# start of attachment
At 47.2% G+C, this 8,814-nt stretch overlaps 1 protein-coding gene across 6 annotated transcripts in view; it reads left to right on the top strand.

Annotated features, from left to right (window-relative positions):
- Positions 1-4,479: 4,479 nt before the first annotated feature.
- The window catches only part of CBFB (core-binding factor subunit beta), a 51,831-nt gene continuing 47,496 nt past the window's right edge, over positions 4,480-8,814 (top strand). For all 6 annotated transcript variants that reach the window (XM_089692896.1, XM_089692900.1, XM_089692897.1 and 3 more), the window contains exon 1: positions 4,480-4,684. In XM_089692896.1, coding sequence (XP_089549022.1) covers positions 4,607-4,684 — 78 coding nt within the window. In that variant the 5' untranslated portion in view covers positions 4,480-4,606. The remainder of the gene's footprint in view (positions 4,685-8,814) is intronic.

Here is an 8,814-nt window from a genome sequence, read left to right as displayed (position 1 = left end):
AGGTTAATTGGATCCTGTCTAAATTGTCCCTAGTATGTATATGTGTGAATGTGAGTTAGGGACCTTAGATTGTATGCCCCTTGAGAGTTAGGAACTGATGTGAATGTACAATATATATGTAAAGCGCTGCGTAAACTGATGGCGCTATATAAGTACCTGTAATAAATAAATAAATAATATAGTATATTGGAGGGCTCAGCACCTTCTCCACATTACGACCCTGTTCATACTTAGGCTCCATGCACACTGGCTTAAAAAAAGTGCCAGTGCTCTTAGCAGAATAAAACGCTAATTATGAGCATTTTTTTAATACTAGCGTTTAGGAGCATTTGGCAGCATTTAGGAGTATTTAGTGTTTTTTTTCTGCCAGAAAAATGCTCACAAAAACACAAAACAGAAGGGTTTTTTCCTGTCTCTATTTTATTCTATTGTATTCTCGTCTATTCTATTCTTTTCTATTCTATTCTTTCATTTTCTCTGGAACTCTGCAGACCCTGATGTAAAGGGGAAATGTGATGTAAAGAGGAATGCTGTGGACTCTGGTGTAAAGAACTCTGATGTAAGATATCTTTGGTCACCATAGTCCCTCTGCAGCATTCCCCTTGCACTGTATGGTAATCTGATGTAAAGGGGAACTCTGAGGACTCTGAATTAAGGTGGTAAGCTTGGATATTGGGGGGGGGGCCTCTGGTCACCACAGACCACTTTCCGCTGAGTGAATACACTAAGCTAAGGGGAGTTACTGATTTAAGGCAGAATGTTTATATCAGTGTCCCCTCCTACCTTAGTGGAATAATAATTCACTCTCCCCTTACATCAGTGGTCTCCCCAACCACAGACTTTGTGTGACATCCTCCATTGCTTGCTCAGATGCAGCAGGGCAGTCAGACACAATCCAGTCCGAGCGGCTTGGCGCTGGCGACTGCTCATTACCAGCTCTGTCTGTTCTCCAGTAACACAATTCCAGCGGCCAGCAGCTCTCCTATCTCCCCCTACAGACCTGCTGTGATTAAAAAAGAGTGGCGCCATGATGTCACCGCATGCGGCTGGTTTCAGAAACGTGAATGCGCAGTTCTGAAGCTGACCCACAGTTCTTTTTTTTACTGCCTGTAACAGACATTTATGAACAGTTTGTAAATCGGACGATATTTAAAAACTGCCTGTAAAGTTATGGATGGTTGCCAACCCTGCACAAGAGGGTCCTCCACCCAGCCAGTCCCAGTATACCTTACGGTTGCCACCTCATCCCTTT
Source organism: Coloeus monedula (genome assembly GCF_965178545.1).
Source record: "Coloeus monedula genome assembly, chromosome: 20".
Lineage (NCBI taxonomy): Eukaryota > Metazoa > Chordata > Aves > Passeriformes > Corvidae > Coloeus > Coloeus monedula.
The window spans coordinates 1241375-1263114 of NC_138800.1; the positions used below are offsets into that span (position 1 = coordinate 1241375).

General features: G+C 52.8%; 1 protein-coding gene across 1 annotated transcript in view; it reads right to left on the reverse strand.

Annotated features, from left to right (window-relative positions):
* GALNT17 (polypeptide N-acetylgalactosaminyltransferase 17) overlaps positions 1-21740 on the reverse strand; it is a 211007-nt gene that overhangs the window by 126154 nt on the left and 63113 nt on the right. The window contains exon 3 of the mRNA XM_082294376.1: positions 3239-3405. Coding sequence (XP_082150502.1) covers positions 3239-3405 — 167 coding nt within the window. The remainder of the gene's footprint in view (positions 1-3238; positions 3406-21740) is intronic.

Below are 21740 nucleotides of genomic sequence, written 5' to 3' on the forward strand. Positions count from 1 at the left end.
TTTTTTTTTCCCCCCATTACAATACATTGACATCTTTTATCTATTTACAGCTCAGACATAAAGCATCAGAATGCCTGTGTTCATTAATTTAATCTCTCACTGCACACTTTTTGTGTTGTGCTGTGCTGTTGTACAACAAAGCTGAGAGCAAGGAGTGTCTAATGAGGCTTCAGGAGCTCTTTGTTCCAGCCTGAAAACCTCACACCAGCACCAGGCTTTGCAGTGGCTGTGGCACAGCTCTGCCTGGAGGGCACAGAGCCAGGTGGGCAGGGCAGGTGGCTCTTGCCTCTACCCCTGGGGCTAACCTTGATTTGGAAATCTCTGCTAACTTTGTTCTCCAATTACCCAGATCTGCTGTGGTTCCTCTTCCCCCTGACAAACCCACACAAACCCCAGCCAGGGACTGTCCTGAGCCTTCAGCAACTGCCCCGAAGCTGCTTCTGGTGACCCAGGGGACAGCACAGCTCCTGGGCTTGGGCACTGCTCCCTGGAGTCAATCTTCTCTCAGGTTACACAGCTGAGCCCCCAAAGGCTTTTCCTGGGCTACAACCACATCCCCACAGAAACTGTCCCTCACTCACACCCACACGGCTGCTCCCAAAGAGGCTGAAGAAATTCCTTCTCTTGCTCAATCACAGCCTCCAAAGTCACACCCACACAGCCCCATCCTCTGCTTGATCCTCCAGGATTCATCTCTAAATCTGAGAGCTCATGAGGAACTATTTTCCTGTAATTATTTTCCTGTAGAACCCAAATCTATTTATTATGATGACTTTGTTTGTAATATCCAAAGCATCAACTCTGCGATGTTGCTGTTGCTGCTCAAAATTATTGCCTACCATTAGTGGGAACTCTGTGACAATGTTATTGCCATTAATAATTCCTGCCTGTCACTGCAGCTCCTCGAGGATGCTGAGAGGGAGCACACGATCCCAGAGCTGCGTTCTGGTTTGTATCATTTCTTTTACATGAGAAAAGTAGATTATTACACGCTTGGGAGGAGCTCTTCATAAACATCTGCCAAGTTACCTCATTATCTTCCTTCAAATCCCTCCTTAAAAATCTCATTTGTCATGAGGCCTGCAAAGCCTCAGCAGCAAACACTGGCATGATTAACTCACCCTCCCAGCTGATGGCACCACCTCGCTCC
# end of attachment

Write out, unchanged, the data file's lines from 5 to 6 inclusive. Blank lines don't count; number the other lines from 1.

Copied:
Here is an 8,814-nt window from a genome sequence, read left to right as displayed (position 1 = left end):
AGGTTAATTGGATCCTGTCTAAATTGTCCCTAGTATGTATATGTGTGAATGTGAGTTAGGGACCTTAGATTGTATGCCCCTTGAGAGTTAGGAACTGATGTGAATGTACAATATATATGTAAAGCGCTGCGTAAACTGATGGCGCTATATAAGTACCTGTAATAAATAAATAAATAATATAGTATATTGGAGGGCTCAGCACCTTCTCCACATTACGACCCTGTTCATACTTAGGCTCCATGCACACTGGCTTAAAAAAAGTGCCAGTGCTCTTAGCAGAATAAAACGCTAATTATGAGCATTTTTTTAATACTAGCGTTTAGGAGCATTTGGCAGCATTTAGGAGTATTTAGTGTTTTTTTTCTGCCAGAAAAATGCTCACAAAAACACAAAACAGAAGGGTTTTTTCCTGTCTCTATTTTATTCTATTGTATTCTCGTCTATTCTATTCTTTTCTATTCTATTCTTTCATTTTCTCTGGAACTCTGCAGACCCTGATGTAAAGGGGAAATGTGATGTAAAGAGGAATGCTGTGGACTCTGGTGTAAAGAACTCTGATGTAAGATATCTTTGGTCACCATAGTCCCTCTGCAGCATTCCCCTTGCACTGTATGGTAATCTGATGTAAAGGGGAACTCTGAGGACTCTGAATTAAGGTGGTAAGCTTGGATATTGGGGGGGGGGCCTCTGGTCACCACAGACCACTTTCCGCTGAGTGAATACACTAAGCTAAGGGGAGTTACTGATTTAAGGCAGAATGTTTATATCAGTGTCCCCTCCTACCTTAGTGGAATAATAATTCACTCTCCCCTTACATCAGTGGTCTCCCCAACCACAGACTTTGTGTGACATCCTCCATTGCTTGCTCAGATGCAGCAGGGCAGTCAGACACAATCCAGTCCGAGCGGCTTGGCGCTGGCGACTGCTCATTACCAGCTCTGTCTGTTCTCCAGTAACACAATTCCAGCGGCCAGCAGCTCTCCTATCTCCCCCTACAGACCTGCTGTGATTAAAAAAGAGTGGCGCCATGATGTCACCGCATGCGGCTGGTTTCAGAAACGTGAATGCGCAGTTCTGAAGCTGACCCACAGTTCTTTTTTTTACTGCCTGTAACAGACATTTATGAACAGTTTGTAAATCGGACGATATTTAAAAACTGCCTGTAAAGTTATGGATGGTTGCCAACCCTGCACAAGAGGGTCCTCCACCCAGCCAGTCCCAGTATACCTTACGGTTGCCACCTCATCCCTTT